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04/05/2018 02:41 pm ET Updated Apr 05, 2018

Atlantic Fires Kevin Williamson After Suddenly Realizing He Believes The Things He Says

"I have come to the conclusion that The Atlantic is not the best fit for his talents, and so we are parting ways," Editor-in-Chief Jeffrey Goldberg wrote.
In explaining Kevin Williamson's firing, Atlantic Editor-in-Chief Jeffrey Goldberg wrote: "The language he used in this podca
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In explaining Kevin Williamson's firing, Atlantic Editor-in-Chief Jeffrey Goldberg wrote: "The language he used in this podcast—and in my conversations with him in recent days—made it clear that the original tweet did, in fact, represent his carefully considered views." 

In an email to his staff Thursday afternoon, The Atlantic’s editor-in-chief, Jeffrey Goldberg, announced that recently hired opinion columnist Kevin Williamson was fired after Goldberg realized that Williamson did, in fact, believe his own words that women should be hanged for having abortions. 

Earlier Thursday, a company-wide event had been scheduled in which Atlantic editor Adrienne LaFrance was set to interview Williamson in front of staff, according to several Atlantic employees, but the meeting was canceled at the last minute. Goldberg announced Williamson’s firing just hours later, though a similar interview with Ta-Nehisi Coates scheduled for Friday appears to be going on as planned.

This news comes just weeks after The Atlantic announced Williamson’s hiring, which immediately sparked an uproar from people concerned that the publication was giving space to a man who compared a 9-year-old black child to a primate and, now most famously, said that women who get abortions should be hanged

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It apparently wasn’t until Media Matters’ report on Wednesday, which found that Williamson had defended the sentiment on a podcast, that Goldberg decided to take Williamson’s remarks seriously.

In a previous memo to staffers defending Williamson’s hiring, Goldberg had said, “I have disagreed with him more than I have agreed with him (an irrelevant metric when you’re the editor; not when you’re a reader), but I recognized the power, contrariness, wit, and smart construction of many of his pieces.” He also took care to note that Williamson was “prolific,” which is certainly true.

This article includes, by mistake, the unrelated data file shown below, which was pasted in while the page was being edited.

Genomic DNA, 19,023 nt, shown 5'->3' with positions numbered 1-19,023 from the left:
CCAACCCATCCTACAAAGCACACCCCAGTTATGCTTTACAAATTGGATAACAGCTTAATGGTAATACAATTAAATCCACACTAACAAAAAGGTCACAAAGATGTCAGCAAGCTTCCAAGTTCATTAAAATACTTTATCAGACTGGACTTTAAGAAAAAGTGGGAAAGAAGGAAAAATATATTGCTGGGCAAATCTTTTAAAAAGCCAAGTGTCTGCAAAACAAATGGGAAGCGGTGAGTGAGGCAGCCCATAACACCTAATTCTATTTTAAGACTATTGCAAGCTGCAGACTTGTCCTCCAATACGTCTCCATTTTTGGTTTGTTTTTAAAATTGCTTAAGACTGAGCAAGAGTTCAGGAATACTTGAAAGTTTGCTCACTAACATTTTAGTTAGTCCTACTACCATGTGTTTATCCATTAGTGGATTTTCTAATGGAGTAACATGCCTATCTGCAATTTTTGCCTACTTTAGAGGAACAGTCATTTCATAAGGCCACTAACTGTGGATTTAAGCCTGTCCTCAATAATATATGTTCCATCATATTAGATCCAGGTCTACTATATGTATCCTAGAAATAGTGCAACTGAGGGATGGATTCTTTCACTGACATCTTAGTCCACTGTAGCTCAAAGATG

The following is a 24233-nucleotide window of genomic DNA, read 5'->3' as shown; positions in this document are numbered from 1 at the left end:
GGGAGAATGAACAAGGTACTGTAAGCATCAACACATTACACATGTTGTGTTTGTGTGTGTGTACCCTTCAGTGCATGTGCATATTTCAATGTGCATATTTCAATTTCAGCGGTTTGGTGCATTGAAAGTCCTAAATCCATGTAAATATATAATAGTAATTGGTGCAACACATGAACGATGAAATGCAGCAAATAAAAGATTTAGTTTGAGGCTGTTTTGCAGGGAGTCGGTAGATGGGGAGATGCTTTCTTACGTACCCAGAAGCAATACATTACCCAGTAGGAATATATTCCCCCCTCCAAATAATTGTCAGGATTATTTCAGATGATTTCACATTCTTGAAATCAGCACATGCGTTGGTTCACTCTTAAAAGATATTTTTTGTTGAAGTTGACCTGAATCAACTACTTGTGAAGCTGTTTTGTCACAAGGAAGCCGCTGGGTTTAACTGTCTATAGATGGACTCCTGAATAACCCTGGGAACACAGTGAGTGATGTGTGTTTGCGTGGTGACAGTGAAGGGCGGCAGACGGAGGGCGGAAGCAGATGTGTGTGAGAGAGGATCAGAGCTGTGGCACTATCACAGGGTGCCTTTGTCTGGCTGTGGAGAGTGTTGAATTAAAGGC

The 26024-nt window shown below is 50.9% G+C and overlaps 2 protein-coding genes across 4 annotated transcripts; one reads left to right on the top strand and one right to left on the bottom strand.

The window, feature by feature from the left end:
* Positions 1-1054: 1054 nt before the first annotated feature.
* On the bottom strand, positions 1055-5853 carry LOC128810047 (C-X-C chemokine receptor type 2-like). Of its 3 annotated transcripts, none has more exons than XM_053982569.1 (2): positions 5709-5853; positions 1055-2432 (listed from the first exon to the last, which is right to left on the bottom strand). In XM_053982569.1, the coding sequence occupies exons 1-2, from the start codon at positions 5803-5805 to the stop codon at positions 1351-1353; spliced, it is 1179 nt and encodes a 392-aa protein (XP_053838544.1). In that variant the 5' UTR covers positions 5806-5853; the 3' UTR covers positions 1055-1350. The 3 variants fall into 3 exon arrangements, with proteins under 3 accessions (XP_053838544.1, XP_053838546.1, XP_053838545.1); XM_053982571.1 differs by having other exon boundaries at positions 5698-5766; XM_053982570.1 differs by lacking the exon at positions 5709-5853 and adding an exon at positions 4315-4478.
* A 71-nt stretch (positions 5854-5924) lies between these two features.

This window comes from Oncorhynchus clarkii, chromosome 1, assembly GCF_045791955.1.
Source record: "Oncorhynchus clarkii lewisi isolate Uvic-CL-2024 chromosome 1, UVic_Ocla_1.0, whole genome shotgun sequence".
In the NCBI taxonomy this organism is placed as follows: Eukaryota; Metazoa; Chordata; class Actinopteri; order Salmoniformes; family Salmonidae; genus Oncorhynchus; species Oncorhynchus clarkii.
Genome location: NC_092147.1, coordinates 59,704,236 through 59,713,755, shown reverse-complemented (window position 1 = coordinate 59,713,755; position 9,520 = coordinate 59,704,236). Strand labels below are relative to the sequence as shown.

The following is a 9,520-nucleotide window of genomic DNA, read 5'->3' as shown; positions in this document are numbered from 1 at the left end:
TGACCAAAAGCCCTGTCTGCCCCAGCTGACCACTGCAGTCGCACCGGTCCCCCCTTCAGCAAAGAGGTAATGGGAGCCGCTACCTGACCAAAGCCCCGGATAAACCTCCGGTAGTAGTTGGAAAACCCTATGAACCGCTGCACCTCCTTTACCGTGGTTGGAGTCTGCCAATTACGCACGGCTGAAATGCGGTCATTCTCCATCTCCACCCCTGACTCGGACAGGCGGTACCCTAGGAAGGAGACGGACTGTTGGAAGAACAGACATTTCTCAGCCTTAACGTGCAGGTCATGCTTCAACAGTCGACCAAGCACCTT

Among that body of prolific writing full of “wit” and “smart constructions” is a piece that notes that “there is something maddeningly sexy about a woman enforcing rules, and something sexually repugnant about a woman without any rules at all.” There’s also the article titled “Like a Boss,” which claims, “From an evolutionary point of view, Mitt Romney should get 100 percent of the female vote. All of it. He should get Michelle Obama’s vote. You can insert your own Mormon polygamy joke here, but the ladies do tend to flock to successful executives and entrepreneurs.” 

Why Goldberg was unable to determine, based on Williamson’s extensive body of work, that Williamson very much believed all the things he had written down for years remains unclear.

You can read the email Goldberg sent to staffers below:

Dear All, 

Last week, I wrote you about our decision to hire Kevin Williamson. In that note, I mentioned my belief that Kevin would represent an important addition to our roster of ideas columnists, and I addressed the controversy surrounding some of his past tweeting and writing. I expressed my belief that no one’s life work should be judged by an intemperate tweet, and that such an episode should not necessarily stop someone from having a fruitful career at The Atlantic. 

Late yesterday afternoon, information came to our attention that has caused us to reconsider this relationship. Specifically, the subject of one of Kevin’s most controversial tweets was also a centerpiece of a podcast discussion in which Kevin explained his views on the subject of the death penalty and abortion. The language he used in this podcast—and in my conversations with him in recent days—made it clear that the original tweet did, in fact, represent his carefully considered views. The tweet was not merely an impulsive, decontextualized, heat-of-the-moment post, as Kevin had explained it. Furthermore, the language used in the podcast was callous and violent. This runs contrary to The Atlantic’s tradition of respectful, well-reasoned debate, and to the values of our workplace. 

Kevin is a gifted writer, and he has been nothing but professional in all of our interactions. But I have come to the conclusion that The Atlantic is not the best fit for his talents, and so we are parting ways.

We remain committed to grappling with complex moral issues in our journalism. Some of our colleagues are pro-life, and some are pro-choice; we have pro-death -penalty and anti-death-penalty writers; we have liberals and conservatives. WE obviously understood that Kevin himself is pro-life when we asked him to write for us. This is not about Kevin’s views on abortion.

We are striving here to be a big-tent journalism organization at a time of national fracturing. We will continue to build a newsroom that is, as The Atlantic’s founding manifesto states, “of no party or clique.” We are also an organization that values a spirit of generosity and collegiality. We must strive to uphold that standard as well.

Jeff

This is a developing story. Please check back for updates.

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